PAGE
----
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April 18                        April 20

April 19, 1861

for April 19, 1861

Chronological History of the Civil War
  • Attack on the 6th Massachusetts Regiment at Baltimore, of which two were killed and seven wounded. Eleven of the rioters killed and many wounded. Baltimore in the hands of the mob, and the mayor informed the President that no more troops could pass through the city without fighting their way.
  • New York Seventh left for Washington.
  • President of the United States issued a proclamation declaring a blockade of the ports of the seceded States, viz.: South Carolina, Georgia, Alabama, Florida, Mississippi, Louisiana, and Texas.
New York Herald

Arrival of Major Anderson.

The  steamer Baltic arrived off Sandy Hook at twelve M. yesterday, and was boarded off Quarantine by our special reporter. The Bavaria, from Hamburg, preceded the Baltic by a few moments, and this steamer, as well as all the craft in the bay and the houses along the shore, were decked with flags in honor of Major Anderson’s  arrival. The day was bright, breezy and pleasant. Awaiting the Baltic off Quarantine were the boats of the Custom House, of the press, of the Medical Staff at Staten Island and the special reporters. As the steamer came slowly up the harbor, her black hull relieved against the bright waters, she was saluted by guns from the forts, from the shore, and by the ringing of bells and waving of flags, which were returned by the Baltic waving her ensign and firing her cannon.

The Harriet Lane, Faunce, for New York, sailed in company, also the Pawnee, with her troops, and Pocohantas for Norfolk. The Powhatan was not, nor had she been, at Charleston. The Pawnee did not arrive at Charleston bar until after the surrender. During the whole time the fleet remained off the bar the wind blew a gale from the southeast, rendering the fleet useless to Fort Sumter.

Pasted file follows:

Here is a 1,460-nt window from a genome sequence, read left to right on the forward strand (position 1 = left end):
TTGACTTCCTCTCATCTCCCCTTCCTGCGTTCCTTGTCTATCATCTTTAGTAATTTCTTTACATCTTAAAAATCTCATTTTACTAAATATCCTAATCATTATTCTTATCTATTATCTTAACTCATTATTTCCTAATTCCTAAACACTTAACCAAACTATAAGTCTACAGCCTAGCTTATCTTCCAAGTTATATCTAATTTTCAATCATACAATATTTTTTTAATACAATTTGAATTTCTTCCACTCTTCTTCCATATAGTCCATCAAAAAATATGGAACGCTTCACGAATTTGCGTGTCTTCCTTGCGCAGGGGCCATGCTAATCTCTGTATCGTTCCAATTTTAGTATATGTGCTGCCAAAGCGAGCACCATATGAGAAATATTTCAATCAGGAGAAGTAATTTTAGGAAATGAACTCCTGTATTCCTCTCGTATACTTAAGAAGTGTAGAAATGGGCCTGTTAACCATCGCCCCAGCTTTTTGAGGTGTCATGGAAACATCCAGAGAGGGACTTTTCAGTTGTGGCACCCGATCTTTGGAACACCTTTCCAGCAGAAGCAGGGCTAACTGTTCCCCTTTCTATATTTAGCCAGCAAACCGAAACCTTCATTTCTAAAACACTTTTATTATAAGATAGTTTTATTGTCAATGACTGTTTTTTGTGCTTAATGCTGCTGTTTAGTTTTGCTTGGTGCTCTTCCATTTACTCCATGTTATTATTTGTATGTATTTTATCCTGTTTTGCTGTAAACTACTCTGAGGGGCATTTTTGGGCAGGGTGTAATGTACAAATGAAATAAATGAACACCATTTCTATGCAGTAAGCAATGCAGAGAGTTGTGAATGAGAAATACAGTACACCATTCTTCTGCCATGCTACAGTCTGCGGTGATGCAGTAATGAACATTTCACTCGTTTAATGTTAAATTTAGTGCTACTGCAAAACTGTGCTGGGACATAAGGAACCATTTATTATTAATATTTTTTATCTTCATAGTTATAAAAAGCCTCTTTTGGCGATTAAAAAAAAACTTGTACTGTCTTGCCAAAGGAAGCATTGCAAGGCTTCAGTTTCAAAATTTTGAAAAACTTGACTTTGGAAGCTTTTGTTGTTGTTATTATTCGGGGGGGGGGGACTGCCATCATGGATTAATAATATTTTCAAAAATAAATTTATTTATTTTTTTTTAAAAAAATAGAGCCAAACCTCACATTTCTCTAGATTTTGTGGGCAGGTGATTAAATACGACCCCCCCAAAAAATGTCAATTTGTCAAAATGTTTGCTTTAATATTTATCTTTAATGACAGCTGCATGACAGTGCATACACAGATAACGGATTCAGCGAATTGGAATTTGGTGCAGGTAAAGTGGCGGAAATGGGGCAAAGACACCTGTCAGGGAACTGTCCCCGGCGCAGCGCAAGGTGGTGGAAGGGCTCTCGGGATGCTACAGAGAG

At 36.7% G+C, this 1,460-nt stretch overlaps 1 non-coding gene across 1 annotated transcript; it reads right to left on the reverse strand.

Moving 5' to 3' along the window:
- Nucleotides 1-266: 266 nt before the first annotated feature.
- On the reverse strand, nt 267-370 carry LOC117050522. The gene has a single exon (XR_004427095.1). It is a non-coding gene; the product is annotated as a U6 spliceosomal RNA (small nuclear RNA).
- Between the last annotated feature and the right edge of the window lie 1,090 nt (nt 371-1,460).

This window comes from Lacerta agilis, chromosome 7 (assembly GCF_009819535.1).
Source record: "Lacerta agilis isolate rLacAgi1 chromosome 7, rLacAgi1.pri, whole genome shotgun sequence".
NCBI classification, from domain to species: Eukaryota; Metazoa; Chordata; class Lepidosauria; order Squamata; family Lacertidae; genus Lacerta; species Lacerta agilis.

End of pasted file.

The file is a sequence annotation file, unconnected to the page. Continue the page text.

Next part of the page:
The following are the names of the passengers by the Baltic. Among the men on board were those wounded by the bursting of a cannon while firing a salute of fifty guns previous to hauling down the colors on evacuating:

Major R. Anderson, First artillery.

Doubleday, Captain.

T. Seymour, Captain.

J.C. Davis, First Lieutenant.

N.J. Hall, Second Lieutenant.

Captain J.G. Foster, Engineer Corps.

First Lieutenant, R.K. Meade, Jr., Engineer Corps.

Dr. S.W. Crawford, Medical Corps.

Miss Annie E. Davis and attendant.

Sergeant Ranchan, Company H (thirty-two men).

Sergeant Scherbner, Company F (thirty men.)

John Livarer, Engineer Corps, wounded in battle.

John Erwin, Artillery, wounded in battle.

James Haves, Artillery, wounded in battle.

George Pinchard, Artillery, wounded in battle.

First Lieutenant E.M.K. Hudson, Fourth Artillery.

First Lieutenant Robert O. Tyler, Third Artillery.

Second Lieutenant C.J. Thomas, First Infantry, and two hundred recruits for general service.

The Baltic was decked out with tattered flags, and her prow was shattered, as if she had collided, or had been struck by a ball. Her decks were crowded with blue coats, who returned heartily the cheers which greeted them from the shore, from the vessels in the harbor, from the forts upon Bedloe’s and Governor’s islands, from the ferry boats, and from the skiffs alongside. As soon as it was ascertained beyond a doubt that

MAJOR ANDERSON WAS ON BOARD, the excitement became intense. The Major, dressed in uniform, wrapped in his military overcoat, and looking careworn and fatigued, stood upon the wheelhouse, and returned the salutations of the people. The men who fought at Sumter were distinguished by being in the full uniform of the United States, and were drawn up on the quarter deck. About two hundred men were on board, the most of whom were the recruits put on when the steamer started from New York. The decks were packed with bales of hay, and the cargo put on board here remained undisturbed.


From the foremast floated the tattered flag of Fort Moultrie, hoisted at Sumter, but blown away at the commencement of the battle. From the mizenmast waved the flag of Fort Sumter, almost in rags, with a piece of its flagstaff attached.